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CHAPTER 1: APPLYING THE PHARMACIST PATIENT CARE PROCESS TO CARE TRANSITIONS

When collecting a best possible medication history (BPMH) for the patient, which of the following is the preferred source of information?

A. The patient

B. The patient’s daughter

C. The patient’s pharmacy records

D. The patient’s primary care physician

Correct answer: A

Rationale: At each care transition, patients will have a different set of needs that the pharmacist must address. Upon admission to the ED, this includes collection of a best possible medication history and admission medication reconciliation. The BPMH should include a comprehensive list of all medications the patient is taking, including over-the-counter medications and supplements. It should also include an assessment of adherence to inquire how the patient is actually taking their medications, and identify if, and why, the patient may be taking medications differently than prescribed. A patient interview is preferred, with verification from a second source, as the patient can provide the most comprehensive and up-to-date information as well as identify any adherence issues. In this case, the patient lives alone and seems to be managing her own health. There is no indication that the patient is an unreliable historian, such as confusion or involvement of a caregiver, although it would be important to collect this information and identify if any other caregivers or co-learners should be involved in decision-making and education. There is also no indication that her daughter is directly involved with her care. Pharmacy records and medical records from a physician are also excellent resources to verify patient medication lists but may not provide a comprehensive picture.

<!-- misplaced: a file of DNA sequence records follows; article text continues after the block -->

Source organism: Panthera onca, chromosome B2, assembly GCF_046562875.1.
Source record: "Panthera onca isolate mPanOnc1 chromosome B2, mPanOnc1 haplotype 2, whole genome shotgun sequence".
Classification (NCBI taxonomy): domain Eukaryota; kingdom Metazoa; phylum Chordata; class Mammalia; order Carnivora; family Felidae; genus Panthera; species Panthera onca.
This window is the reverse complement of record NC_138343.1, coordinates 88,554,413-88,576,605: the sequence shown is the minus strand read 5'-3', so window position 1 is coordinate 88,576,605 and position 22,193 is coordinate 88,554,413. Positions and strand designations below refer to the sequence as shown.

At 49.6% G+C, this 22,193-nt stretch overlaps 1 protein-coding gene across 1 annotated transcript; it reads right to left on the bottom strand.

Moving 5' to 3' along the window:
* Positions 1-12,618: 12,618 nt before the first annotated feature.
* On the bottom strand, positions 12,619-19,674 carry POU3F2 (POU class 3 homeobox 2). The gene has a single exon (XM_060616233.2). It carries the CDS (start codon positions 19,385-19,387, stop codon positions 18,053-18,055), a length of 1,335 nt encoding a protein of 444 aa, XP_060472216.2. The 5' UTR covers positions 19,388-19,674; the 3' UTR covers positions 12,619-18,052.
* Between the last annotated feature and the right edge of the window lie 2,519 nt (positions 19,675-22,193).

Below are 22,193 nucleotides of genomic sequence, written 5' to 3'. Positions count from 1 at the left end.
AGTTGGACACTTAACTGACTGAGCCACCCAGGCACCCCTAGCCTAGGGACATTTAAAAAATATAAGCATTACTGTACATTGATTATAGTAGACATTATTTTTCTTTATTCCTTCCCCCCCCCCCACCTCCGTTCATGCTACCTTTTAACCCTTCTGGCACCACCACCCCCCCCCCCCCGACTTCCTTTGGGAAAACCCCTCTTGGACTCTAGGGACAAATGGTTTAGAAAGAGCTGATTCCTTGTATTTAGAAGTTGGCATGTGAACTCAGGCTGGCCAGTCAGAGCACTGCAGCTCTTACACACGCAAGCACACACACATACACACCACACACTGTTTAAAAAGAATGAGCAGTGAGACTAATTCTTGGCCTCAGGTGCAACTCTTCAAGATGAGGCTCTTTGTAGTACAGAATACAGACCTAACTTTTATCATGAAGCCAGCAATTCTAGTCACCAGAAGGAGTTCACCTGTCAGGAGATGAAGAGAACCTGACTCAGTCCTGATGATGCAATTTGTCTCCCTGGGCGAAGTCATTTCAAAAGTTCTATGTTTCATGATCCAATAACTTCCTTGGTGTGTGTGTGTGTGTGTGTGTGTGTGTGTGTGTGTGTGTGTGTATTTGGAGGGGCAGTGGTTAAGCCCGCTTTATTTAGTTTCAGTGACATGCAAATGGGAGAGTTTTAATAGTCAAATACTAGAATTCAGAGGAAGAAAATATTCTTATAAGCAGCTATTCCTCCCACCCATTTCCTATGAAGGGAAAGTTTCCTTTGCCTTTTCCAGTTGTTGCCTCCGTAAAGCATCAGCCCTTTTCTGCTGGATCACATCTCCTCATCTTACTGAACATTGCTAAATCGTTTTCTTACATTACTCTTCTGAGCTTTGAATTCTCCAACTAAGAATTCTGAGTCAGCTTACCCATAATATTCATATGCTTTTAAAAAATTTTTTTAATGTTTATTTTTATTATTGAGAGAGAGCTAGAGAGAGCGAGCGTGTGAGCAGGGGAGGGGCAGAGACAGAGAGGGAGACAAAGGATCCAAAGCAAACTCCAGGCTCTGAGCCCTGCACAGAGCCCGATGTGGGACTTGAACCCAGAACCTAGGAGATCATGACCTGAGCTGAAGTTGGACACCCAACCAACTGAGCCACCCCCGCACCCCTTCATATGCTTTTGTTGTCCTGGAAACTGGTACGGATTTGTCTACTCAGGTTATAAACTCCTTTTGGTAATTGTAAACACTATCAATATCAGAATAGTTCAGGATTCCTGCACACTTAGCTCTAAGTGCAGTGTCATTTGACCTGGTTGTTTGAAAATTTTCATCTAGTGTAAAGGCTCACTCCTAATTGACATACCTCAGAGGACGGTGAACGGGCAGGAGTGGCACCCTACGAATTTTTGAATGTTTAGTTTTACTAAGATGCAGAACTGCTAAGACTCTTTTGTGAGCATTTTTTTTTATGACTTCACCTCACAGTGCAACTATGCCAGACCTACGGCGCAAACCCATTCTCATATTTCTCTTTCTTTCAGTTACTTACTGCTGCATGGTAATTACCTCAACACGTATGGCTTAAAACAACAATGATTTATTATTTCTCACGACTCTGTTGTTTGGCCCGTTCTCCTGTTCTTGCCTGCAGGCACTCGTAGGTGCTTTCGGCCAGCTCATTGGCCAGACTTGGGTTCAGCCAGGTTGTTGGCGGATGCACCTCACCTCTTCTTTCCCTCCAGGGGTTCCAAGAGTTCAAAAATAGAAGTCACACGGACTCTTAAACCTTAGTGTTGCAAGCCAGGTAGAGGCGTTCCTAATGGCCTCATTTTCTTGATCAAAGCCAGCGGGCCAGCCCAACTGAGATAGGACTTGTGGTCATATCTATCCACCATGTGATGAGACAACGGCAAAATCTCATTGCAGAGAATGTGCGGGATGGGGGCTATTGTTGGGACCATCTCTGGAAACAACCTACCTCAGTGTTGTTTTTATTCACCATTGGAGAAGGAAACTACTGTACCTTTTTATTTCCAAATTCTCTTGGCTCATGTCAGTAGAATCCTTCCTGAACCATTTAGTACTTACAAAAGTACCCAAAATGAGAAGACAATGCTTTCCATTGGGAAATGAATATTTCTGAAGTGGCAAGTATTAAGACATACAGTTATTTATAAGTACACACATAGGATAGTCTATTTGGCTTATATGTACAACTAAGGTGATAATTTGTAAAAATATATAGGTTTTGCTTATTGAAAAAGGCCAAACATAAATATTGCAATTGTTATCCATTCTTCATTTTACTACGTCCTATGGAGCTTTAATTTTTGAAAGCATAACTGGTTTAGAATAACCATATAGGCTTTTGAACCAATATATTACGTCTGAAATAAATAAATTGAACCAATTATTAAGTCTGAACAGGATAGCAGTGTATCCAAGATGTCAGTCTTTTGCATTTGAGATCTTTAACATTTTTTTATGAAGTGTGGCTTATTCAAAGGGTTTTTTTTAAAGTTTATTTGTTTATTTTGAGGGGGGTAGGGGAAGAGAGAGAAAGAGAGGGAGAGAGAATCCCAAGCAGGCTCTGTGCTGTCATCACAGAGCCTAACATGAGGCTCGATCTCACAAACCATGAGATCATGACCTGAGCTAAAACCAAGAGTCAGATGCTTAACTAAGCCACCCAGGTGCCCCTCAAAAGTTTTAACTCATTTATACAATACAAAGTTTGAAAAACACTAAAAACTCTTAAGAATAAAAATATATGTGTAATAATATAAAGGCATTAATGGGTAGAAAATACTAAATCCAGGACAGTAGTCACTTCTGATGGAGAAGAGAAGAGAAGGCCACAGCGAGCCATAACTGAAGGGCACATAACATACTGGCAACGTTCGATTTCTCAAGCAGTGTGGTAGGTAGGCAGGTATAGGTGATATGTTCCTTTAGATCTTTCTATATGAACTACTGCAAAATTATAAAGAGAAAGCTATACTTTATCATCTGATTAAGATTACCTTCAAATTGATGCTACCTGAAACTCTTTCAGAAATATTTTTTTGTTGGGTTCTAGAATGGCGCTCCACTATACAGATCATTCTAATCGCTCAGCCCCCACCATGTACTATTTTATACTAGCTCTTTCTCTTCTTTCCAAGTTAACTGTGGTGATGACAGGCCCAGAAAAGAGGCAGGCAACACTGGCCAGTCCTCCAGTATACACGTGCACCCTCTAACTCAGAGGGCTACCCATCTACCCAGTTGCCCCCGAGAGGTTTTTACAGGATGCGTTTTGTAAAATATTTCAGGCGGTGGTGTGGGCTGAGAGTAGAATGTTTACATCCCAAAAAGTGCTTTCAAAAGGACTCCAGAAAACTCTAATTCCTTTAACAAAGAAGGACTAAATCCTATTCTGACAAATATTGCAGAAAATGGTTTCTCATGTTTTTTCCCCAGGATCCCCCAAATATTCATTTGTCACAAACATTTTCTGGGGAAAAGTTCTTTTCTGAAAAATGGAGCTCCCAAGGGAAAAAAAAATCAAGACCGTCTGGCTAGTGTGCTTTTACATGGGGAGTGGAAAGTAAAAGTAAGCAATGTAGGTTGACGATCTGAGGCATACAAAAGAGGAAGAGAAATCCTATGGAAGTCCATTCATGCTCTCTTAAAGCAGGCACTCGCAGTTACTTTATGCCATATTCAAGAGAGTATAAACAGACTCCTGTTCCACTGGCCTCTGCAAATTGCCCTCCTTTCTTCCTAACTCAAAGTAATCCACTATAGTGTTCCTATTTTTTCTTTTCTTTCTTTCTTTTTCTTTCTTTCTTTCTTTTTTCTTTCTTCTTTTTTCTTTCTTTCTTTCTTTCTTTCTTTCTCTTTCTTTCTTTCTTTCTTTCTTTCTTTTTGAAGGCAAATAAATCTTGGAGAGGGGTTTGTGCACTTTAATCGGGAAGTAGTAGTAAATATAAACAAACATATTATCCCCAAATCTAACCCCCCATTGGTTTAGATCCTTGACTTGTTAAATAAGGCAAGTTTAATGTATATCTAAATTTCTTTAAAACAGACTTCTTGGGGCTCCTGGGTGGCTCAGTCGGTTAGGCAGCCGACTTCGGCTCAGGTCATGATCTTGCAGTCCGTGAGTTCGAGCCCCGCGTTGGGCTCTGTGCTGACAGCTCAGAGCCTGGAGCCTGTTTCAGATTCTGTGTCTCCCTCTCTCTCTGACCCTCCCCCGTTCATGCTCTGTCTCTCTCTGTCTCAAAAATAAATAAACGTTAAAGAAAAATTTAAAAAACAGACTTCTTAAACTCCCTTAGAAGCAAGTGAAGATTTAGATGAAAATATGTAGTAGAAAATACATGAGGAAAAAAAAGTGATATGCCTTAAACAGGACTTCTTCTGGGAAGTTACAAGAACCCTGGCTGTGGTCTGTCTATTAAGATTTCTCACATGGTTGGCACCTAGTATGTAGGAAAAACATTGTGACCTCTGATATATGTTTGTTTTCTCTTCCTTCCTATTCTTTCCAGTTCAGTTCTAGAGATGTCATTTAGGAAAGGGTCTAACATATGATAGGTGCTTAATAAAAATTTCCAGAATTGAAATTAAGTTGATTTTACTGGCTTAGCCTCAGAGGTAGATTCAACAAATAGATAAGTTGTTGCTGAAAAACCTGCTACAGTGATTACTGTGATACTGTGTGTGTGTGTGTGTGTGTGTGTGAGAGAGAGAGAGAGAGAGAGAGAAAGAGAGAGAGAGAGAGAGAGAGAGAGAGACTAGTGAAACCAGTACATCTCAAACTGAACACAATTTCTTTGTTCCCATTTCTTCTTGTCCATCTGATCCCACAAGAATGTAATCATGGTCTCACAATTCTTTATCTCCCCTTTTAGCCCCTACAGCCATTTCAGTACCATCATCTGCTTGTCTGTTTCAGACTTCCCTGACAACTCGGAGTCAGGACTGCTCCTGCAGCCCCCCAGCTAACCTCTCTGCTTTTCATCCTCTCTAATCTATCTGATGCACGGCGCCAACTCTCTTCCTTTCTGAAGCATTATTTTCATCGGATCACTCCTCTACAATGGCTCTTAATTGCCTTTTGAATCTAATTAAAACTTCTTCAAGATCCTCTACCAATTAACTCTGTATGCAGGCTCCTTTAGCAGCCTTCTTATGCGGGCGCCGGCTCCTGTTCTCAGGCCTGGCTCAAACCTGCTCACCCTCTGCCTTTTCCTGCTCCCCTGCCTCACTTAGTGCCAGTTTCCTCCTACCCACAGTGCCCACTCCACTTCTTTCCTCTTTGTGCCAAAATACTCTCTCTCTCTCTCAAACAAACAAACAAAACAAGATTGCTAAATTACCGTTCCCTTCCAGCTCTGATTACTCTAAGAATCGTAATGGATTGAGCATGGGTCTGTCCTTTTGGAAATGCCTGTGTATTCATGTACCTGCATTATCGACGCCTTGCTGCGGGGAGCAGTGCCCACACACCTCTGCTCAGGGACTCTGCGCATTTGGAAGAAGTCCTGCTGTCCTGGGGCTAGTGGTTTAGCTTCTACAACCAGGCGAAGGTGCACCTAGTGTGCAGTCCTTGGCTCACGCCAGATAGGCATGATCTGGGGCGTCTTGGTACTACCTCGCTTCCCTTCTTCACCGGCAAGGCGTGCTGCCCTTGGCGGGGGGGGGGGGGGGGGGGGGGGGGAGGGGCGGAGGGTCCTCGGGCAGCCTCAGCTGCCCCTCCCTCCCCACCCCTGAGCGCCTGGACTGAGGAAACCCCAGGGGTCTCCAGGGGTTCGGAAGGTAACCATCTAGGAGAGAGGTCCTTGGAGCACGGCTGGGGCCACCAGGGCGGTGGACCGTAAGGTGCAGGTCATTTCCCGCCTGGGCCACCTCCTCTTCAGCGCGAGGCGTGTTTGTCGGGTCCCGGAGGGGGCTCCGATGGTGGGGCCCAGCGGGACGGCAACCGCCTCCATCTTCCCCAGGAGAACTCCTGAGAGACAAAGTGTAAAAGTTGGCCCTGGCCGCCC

What is the most likely cause of the patient’s suspected peptic ulcer?

A. Helicobacter pylori infection

B. Stress

C. Weight gain

D. Nonsteroidal anti-inflammatory drugs (NSAIDs) use

Correct answer: D

Rationale: In order to comprehensively address the patient’s needs, we must assess the information we have collected to conduct an accurate assessment of the patient’s current problem. We must consider how this patient’s health information impacts interventions including medication reconciliation, therapy planning and implementation, patient education, adherence barriers, and care coordination. The patient has been taking ibuprofen twice daily for back pain since her fall 2 months ago. Additionally, she has been taking Alka Seltzer, which contains 325 mg of aspirin per tablet, to ease her “stomach upset.” Excessive NSAID use can cause a peptic ulcer and increased risk of gastrointestinal bleed, which is consistent with the patient’s clinical presentation of tarry stools ...

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